GOP Elects Gingrich as House Whip : Confrontational Conservative Wins Party’s No. 2 Post

Times Staff Writer

Frustrated by decades of Democratic domination, House Republicans Wednesday elected confrontational conservative Rep. Newt Gingrich of Georgia to their second-ranking leadership post over the opposition of House Republican leader Robert H. Michel of Illinois.

Backers of Gingrich said that his 87-85 victory over the more traditional and less colorful Rep. Edward R. Madigan (R-Ill.) reflected a widespread demand for more aggressive tactics in dealing with the Democratic majority.

An elated Gingrich, contrasting his strategy to the current Republican approach, said that it would be “closer to a UCLA full-court press.”

Gingrich’s new title is minority whip, the post held by Rep. Dick Cheney of Wyoming until President Bush named him defense secretary.


Not Seeking ‘Nice Guys’

Gingrich’s backers rejected the view that the minority Republicans must cooperate with Democrats to influence legislation, as Madigan often did as a member of the Agriculture Committee. “Ed Madigan is a nice guy,” said Rep. Chuck Douglas (R-N.H.). “And nice guys aren’t what we were looking for.”

Michel, clearly downcast by the defeat of Madigan, said that he would “go with the flow” and make changes where necessary in the Republican high command. But he also noted that a minority party with 80 fewer votes than the Democrats must carefully select the issues where it can fight and have a chance to win.

Democratic leaders were quietly jubilant at Gingrich’s success. They view him as the Republican most likely to unify the often-splintered factions of their party if he continues his highly partisan attacks in his new post.


It was Gingrich who filed the charges that have led to a House Ethics Committee investigation of the financial affairs of the House’s leading Democrat, Speaker Jim Wright of Texas.

“We’re obviously going to have a delicate and difficult relationship at best,” Gingrich said of the Speaker.

For the record, Wright extended congratulations and best wishes to Gingrich. Told that Gingrich had promised to treat him with courtesy, however, Wright laughed before saying: “I look forward to that.”

Foley Avoids Prejudging

House Democratic Leader Thomas S. Foley (D-Wash.) said that he would not prejudge Gingrich, who has charged that the Democrats are run by a “corrupt, left-wing machine.”

But Rep. Tony Coelho (D-Merced), who ranks third in the Democratic leadership behind Wright and Foley, could hardly conceal his joy at Gingrich’s selection, calling it “manna from heaven.” He said that Democrats could exploit Gingrich’s ultraconservative positions on Social Security and other issues now that he is in the GOP hierarchy.

Coelho, who as majority whip will be Gingrich’s counterpart on the Democratic side, pointed out that Gingrich’s job will be to count votes and build coalitions with members of the other party. “He can no longer bomb bridges, he has to build bridges,” Coelho said.

Even Rep. Lynn Martin (R-Ill.), who voted for Madigan out of home-state loyalty, said that Gingrich won because of his hard work, enthusiasm and ability to command media attention. “Of course, if you live by the press, you can die by the press,” she noted.


Some Are Dismayed

Some Republicans, however, were dismayed by the outcome. Rep. Silvio O. Conte (R-Mass.) said that it was a “tragedy” to divide the minority party over the whip contest. Other GOP veterans complained that Gingrich was largely untested in legislative negotiations and the intricacies of counting how Republicans would vote on closely contested bills or amendments.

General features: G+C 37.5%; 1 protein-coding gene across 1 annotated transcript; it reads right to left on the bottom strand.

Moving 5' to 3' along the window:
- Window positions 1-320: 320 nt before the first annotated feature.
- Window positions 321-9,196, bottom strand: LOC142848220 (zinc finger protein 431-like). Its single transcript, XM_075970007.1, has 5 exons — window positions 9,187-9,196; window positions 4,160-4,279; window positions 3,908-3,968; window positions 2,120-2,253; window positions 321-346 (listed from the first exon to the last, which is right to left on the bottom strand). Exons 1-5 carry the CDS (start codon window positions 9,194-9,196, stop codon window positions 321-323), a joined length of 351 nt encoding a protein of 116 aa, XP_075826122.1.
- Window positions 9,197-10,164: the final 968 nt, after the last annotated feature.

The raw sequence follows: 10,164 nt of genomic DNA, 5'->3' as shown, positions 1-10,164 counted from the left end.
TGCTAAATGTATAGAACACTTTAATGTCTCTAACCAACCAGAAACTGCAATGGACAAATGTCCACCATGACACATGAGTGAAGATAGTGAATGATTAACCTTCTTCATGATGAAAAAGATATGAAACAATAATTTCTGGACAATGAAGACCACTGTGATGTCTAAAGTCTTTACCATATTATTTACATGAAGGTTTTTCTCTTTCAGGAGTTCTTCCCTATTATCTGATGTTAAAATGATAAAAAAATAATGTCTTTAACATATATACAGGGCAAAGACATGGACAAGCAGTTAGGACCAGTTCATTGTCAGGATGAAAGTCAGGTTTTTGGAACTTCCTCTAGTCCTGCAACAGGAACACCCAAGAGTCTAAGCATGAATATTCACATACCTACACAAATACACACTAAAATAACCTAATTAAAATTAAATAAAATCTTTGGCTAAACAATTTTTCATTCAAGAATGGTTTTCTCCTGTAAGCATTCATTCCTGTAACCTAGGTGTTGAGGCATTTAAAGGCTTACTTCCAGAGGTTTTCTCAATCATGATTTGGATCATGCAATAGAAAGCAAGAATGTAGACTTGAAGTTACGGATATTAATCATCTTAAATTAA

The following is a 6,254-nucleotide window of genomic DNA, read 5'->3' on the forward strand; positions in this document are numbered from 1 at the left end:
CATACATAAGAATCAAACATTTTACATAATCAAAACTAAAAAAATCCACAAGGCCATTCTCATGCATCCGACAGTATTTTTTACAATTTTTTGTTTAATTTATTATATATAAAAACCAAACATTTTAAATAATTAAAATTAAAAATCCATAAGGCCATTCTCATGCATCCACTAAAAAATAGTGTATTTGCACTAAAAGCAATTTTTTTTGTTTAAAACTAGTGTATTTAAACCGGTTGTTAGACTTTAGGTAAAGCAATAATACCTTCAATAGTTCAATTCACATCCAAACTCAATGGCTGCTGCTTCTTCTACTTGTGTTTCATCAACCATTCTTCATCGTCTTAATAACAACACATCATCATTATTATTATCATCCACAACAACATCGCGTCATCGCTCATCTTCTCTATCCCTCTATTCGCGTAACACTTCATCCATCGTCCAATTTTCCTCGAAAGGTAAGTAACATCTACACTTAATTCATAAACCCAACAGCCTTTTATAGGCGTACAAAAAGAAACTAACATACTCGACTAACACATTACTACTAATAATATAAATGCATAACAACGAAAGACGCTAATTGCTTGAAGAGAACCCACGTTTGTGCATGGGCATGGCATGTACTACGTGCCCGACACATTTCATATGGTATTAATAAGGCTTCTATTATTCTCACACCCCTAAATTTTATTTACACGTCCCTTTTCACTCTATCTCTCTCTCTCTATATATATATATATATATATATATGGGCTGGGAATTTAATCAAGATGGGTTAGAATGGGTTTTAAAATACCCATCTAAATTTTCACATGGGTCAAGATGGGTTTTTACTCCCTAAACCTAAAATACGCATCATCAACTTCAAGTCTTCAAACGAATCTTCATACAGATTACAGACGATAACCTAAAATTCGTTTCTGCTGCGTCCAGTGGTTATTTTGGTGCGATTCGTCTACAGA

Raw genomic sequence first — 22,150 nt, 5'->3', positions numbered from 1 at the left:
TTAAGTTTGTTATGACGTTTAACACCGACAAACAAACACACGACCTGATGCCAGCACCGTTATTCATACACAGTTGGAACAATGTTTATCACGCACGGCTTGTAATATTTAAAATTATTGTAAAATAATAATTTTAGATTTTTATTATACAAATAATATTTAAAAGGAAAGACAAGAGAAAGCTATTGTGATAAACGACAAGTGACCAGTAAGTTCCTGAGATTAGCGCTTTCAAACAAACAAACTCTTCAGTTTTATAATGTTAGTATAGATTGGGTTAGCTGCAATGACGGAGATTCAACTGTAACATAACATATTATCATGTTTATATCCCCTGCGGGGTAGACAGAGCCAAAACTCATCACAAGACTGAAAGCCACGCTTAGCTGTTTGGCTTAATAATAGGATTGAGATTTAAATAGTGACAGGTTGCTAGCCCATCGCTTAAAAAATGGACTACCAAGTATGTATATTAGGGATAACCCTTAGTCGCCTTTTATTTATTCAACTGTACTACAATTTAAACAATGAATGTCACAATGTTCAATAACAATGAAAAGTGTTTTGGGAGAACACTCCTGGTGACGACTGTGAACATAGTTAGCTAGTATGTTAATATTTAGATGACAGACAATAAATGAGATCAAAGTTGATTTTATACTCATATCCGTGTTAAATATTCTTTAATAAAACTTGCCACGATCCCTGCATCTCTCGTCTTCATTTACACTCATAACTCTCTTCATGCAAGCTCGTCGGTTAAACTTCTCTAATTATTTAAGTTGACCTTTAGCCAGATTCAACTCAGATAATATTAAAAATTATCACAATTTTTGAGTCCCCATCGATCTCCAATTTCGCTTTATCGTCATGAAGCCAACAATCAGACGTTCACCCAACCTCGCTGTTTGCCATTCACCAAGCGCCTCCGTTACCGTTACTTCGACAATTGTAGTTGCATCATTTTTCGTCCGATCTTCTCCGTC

“I have a lot to learn about the inside game,” acknowledged Gingrich, a former history professor better known as a debater and gadfly than a craftsman familiar with the nitty-gritty details.

Gingrich, seeking to reach out to moderates in his party, arranged for veteran Rep. Bill Frenzel of Minnesota to nominate him for the whip’s job, with seconding speeches by Rep. John Paul Hammerschmidt of Arkansas, a friend of President Bush, and the widely respected Rep. Olympia J. Snowe of Maine.

‘He’ll Mature’

Rep. Henry J. Hyde (R-Ill.), a staunch conservative, predicted that Gingrich would do well in the whip’s job. “He’s smart enough to know we have to achieve, not just fight. You can say what you want about Newt, but he’s smart. He’ll mature to the job,” Hyde said.

After his election, which was greeted with whoops and hollers in the staid Republican Capitol Hill Club two blocks away from the Capitol, Gingrich promised to be a team player. He said that his victory was not a rejection of the way the more easy-going Michel has led House Republicans.

“If the question had been a test of Bob Michel’s leadership, I wouldn’t have got 40 votes,” he told reporters.


As Gingrich defined it, the issue was whether to build a “much more aggressive, more activist party” in the House, where Democrats outnumber the GOP by 258 to 174, with three vacancies.

“It’s very hard to be a Republican in the House,” explained former Rep. Jim Jones (D-Okla.). “You’re not in charge and never will be in charge. . . . Those Republicans elected in the Reagan era are very conservative firebrands who insist that their leaders be confrontational.”

NEWT GINGRICH Born: June 17, 1943, in Harrisburg, Pa.

Home: Jonesboro, Ga.

Education: Bachelor’s degree, Emory University, 1965; master’s degree, Tulane University, 1968; doctorate, Tulane University, 1971.

Political career: Ran unsuccessfully for Congress in 1974 and 1976 in Georgia’s 6th District. Elected to the House in November, 1978.

Positions: Member Committee on House Administration, Committee on Public Works and Transportation. Co-founder of the Conservative Opportunity Society.